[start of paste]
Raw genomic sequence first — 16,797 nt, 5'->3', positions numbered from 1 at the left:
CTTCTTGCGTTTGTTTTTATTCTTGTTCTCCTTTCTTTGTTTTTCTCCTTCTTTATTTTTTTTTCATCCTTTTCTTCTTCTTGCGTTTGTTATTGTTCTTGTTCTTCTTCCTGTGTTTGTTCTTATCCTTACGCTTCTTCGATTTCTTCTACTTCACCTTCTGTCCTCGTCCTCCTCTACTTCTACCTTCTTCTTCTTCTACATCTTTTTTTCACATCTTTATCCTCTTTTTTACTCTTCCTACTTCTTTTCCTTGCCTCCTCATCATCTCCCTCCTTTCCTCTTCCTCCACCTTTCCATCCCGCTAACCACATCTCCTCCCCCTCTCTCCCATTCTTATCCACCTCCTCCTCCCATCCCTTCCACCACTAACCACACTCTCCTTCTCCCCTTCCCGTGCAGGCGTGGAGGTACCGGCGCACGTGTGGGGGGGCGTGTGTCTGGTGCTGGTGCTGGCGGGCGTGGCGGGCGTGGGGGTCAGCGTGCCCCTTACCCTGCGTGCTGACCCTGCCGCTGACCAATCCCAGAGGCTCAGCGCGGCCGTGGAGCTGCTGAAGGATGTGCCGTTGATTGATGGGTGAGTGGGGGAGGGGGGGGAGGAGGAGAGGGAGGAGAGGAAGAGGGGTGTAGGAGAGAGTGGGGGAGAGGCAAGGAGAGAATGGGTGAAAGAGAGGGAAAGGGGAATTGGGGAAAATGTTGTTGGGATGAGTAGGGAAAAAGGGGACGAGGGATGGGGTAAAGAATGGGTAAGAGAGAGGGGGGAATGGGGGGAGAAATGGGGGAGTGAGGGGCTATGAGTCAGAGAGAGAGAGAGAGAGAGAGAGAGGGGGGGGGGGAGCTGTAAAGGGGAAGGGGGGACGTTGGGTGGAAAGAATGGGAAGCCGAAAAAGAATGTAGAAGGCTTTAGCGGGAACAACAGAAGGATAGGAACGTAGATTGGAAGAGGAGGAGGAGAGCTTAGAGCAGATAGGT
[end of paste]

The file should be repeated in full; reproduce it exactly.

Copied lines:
Raw genomic sequence first — 16,797 nt, 5'->3', positions numbered from 1 at the left:
CTTCTTGCGTTTGTTTTTATTCTTGTTCTCCTTTCTTTGTTTTTCTCCTTCTTTATTTTTTTTTCATCCTTTTCTTCTTCTTGCGTTTGTTATTGTTCTTGTTCTTCTTCCTGTGTTTGTTCTTATCCTTACGCTTCTTCGATTTCTTCTACTTCACCTTCTGTCCTCGTCCTCCTCTACTTCTACCTTCTTCTTCTTCTACATCTTTTTTTCACATCTTTATCCTCTTTTTTACTCTTCCTACTTCTTTTCCTTGCCTCCTCATCATCTCCCTCCTTTCCTCTTCCTCCACCTTTCCATCCCGCTAACCACATCTCCTCCCCCTCTCTCCCATTCTTATCCACCTCCTCCTCCCATCCCTTCCACCACTAACCACACTCTCCTTCTCCCCTTCCCGTGCAGGCGTGGAGGTACCGGCGCACGTGTGGGGGGGCGTGTGTCTGGTGCTGGTGCTGGCGGGCGTGGCGGGCGTGGGGGTCAGCGTGCCCCTTACCCTGCGTGCTGACCCTGCCGCTGACCAATCCCAGAGGCTCAGCGCGGCCGTGGAGCTGCTGAAGGATGTGCCGTTGATTGATGGGTGAGTGGGGGAGGGGGGGGAGGAGGAGAGGGAGGAGAGGAAGAGGGGTGTAGGAGAGAGTGGGGGAGAGGCAAGGAGAGAATGGGTGAAAGAGAGGGAAAGGGGAATTGGGGAAAATGTTGTTGGGATGAGTAGGGAAAAAGGGGACGAGGGATGGGGTAAAGAATGGGTAAGAGAGAGGGGGGAATGGGGGGAGAAATGGGGGAGTGAGGGGCTATGAGTCAGAGAGAGAGAGAGAGAGAGAGAGAGGGGGGGGGGGAGCTGTAAAGGGGAAGGGGGGACGTTGGGTGGAAAGAATGGGAAGCCGAAAAAGAATGTAGAAGGCTTTAGCGGGAACAACAGAAGGATAGGAACGTAGATTGGAAGAGGAGGAGGAGAGCTTAGAGCAGATAGGT